It has been argued that stuff from the brain drains into the cervical lymph glands in your neck. This is important because it says that the immune system does not need to get into the brain to trigger autoimmunity so the outside-in (Where the immune response starts outside the brain and goes into the CNS as in EAE) and inside-out (MS starts in the brain and the immune system comes in, as suggested to occur in MS) arguments that the Animal modellers talk about is a waste of time. This because it is probably inside-outside-in. It was never logical that immune responses start in the brain, so I never wasted my time with this set of arguments. The lymph glands are designed to be a place where immune responses are generated, you don’t need to start generating them in places like the brain. However there was a question posed. If the cervical lymph glands in the neck are important for the brain drainage, where does the fluid from the spine drain to. Here it is reported to be in lymph glands in the abdomen.
Clearance of cerebrospinal fluid from the sacral spine through lymphatic vessels. Ma Q, Decker Y, Müller A, Ineichen BV, Proulx ST. J Exp Med. 2019 Aug 27. pii: jem.20190351.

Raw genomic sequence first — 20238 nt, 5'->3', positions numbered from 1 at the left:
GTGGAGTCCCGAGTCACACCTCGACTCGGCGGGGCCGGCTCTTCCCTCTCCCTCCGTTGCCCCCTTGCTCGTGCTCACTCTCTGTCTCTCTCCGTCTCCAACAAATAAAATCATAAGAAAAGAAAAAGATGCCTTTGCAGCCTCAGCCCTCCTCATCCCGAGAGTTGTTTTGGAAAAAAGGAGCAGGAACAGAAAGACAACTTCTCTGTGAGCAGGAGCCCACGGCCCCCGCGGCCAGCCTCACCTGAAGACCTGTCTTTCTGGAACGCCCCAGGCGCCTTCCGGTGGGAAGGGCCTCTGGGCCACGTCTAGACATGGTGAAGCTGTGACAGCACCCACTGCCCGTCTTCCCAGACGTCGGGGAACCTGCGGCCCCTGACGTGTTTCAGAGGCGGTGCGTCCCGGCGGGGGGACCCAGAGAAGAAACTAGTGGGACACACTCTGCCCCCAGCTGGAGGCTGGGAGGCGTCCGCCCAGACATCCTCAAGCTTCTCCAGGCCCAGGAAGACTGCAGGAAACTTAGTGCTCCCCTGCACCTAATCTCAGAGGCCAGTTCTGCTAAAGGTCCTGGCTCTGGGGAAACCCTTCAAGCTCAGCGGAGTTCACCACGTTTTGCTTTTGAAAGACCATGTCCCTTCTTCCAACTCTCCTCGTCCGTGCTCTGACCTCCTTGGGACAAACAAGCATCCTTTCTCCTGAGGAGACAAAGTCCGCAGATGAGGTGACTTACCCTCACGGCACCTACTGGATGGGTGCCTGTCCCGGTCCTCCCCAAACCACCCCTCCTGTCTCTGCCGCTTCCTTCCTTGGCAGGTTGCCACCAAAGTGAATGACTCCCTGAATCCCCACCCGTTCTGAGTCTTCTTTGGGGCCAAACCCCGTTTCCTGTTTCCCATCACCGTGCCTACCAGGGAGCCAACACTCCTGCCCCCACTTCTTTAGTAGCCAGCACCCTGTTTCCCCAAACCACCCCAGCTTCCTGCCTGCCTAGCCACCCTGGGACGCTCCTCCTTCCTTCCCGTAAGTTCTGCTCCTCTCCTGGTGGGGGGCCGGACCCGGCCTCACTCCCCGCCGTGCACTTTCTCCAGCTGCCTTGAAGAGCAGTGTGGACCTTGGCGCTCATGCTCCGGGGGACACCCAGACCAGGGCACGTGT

The pathways of circulation and clearance of cerebrospinal fluid (CSF) in the spine have yet to be elucidated. We have recently shown with dynamic in vivo imaging that routes of outflow of CSF in mice occur along cranial nerves to extracranial lymphatic vessels. Here, we use near-infrared and magnetic resonance imaging to demonstrate the flow of CSF tracers within the spinal column and reveal the major spinal pathways for outflow to lymphatic vessels in mice. We found that after intraventricular injection, a spread of CSF tracers occurs within both the central canal and the spinal subarachnoid space toward the caudal end of the spine. Outflow of CSF tracers from the spinal subarachnoid space occurred predominantly from intravertebral regions of the sacral spine to lymphatic vessels, leading to sacral and iliac LNs. Clearance of CSF from the spine to lymphatic vessels may have significance for many conditions, including multiple sclerosis and spinal cord injury.